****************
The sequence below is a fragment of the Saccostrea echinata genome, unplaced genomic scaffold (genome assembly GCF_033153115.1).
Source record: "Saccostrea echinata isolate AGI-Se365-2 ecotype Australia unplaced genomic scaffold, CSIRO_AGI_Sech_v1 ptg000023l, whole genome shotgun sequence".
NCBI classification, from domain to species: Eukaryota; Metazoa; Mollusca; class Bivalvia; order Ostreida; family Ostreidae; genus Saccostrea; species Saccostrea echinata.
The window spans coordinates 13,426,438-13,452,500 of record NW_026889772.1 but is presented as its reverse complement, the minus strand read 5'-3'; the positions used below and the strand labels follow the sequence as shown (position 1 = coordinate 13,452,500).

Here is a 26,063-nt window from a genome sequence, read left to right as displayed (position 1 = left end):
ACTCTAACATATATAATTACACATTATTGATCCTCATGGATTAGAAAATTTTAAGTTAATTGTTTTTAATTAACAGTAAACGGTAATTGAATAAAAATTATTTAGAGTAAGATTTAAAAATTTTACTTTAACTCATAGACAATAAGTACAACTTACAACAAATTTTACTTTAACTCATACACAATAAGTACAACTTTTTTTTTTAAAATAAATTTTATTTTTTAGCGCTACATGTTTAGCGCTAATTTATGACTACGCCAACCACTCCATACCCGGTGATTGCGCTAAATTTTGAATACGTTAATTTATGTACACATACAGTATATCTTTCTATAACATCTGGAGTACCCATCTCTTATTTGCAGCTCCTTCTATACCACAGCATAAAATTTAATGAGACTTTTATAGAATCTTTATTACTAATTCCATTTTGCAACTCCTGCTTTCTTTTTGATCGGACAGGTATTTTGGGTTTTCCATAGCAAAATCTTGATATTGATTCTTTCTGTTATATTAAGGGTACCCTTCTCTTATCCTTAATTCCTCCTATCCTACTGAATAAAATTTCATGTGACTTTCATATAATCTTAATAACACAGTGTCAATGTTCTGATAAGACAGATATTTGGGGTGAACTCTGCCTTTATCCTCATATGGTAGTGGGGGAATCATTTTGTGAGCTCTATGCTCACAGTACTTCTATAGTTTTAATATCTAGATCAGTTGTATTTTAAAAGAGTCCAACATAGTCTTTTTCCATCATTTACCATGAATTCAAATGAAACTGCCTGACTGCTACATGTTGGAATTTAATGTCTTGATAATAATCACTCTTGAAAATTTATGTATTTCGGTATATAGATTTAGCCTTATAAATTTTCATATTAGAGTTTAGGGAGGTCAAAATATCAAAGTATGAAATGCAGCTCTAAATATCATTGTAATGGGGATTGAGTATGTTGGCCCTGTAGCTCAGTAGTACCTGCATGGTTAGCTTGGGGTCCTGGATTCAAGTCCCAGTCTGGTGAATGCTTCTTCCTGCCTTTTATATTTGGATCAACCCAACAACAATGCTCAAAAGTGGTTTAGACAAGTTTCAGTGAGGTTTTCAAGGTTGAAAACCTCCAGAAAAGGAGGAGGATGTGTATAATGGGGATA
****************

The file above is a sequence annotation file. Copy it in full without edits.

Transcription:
The sequence below is a fragment of the Saccostrea echinata genome, unplaced genomic scaffold (genome assembly GCF_033153115.1).
Source record: "Saccostrea echinata isolate AGI-Se365-2 ecotype Australia unplaced genomic scaffold, CSIRO_AGI_Sech_v1 ptg000023l, whole genome shotgun sequence".
NCBI classification, from domain to species: Eukaryota; Metazoa; Mollusca; class Bivalvia; order Ostreida; family Ostreidae; genus Saccostrea; species Saccostrea echinata.
The window spans coordinates 13,426,438-13,452,500 of record NW_026889772.1 but is presented as its reverse complement, the minus strand read 5'-3'; the positions used below and the strand labels follow the sequence as shown (position 1 = coordinate 13,452,500).

Here is a 26,063-nt window from a genome sequence, read left to right as displayed (position 1 = left end):
ACTCTAACATATATAATTACACATTATTGATCCTCATGGATTAGAAAATTTTAAGTTAATTGTTTTTAATTAACAGTAAACGGTAATTGAATAAAAATTATTTAGAGTAAGATTTAAAAATTTTACTTTAACTCATAGACAATAAGTACAACTTACAACAAATTTTACTTTAACTCATACACAATAAGTACAACTTTTTTTTTTAAAATAAATTTTATTTTTTAGCGCTACATGTTTAGCGCTAATTTATGACTACGCCAACCACTCCATACCCGGTGATTGCGCTAAATTTTGAATACGTTAATTTATGTACACATACAGTATATCTTTCTATAACATCTGGAGTACCCATCTCTTATTTGCAGCTCCTTCTATACCACAGCATAAAATTTAATGAGACTTTTATAGAATCTTTATTACTAATTCCATTTTGCAACTCCTGCTTTCTTTTTGATCGGACAGGTATTTTGGGTTTTCCATAGCAAAATCTTGATATTGATTCTTTCTGTTATATTAAGGGTACCCTTCTCTTATCCTTAATTCCTCCTATCCTACTGAATAAAATTTCATGTGACTTTCATATAATCTTAATAACACAGTGTCAATGTTCTGATAAGACAGATATTTGGGGTGAACTCTGCCTTTATCCTCATATGGTAGTGGGGGAATCATTTTGTGAGCTCTATGCTCACAGTACTTCTATAGTTTTAATATCTAGATCAGTTGTATTTTAAAAGAGTCCAACATAGTCTTTTTCCATCATTTACCATGAATTCAAATGAAACTGCCTGACTGCTACATGTTGGAATTTAATGTCTTGATAATAATCACTCTTGAAAATTTATGTATTTCGGTATATAGATTTAGCCTTATAAATTTTCATATTAGAGTTTAGGGAGGTCAAAATATCAAAGTATGAAATGCAGCTCTAAATATCATTGTAATGGGGATTGAGTATGTTGGCCCTGTAGCTCAGTAGTACCTGCATGGTTAGCTTGGGGTCCTGGATTCAAGTCCCAGTCTGGTGAATGCTTCTTCCTGCCTTTTATATTTGGATCAACCCAACAACAATGCTCAAAAGTGGTTTAGACAAGTTTCAGTGAGGTTTTCAAGGTTGAAAACCTCCAGAAAAGGAGGAGGATGTGTATAATGGGGATA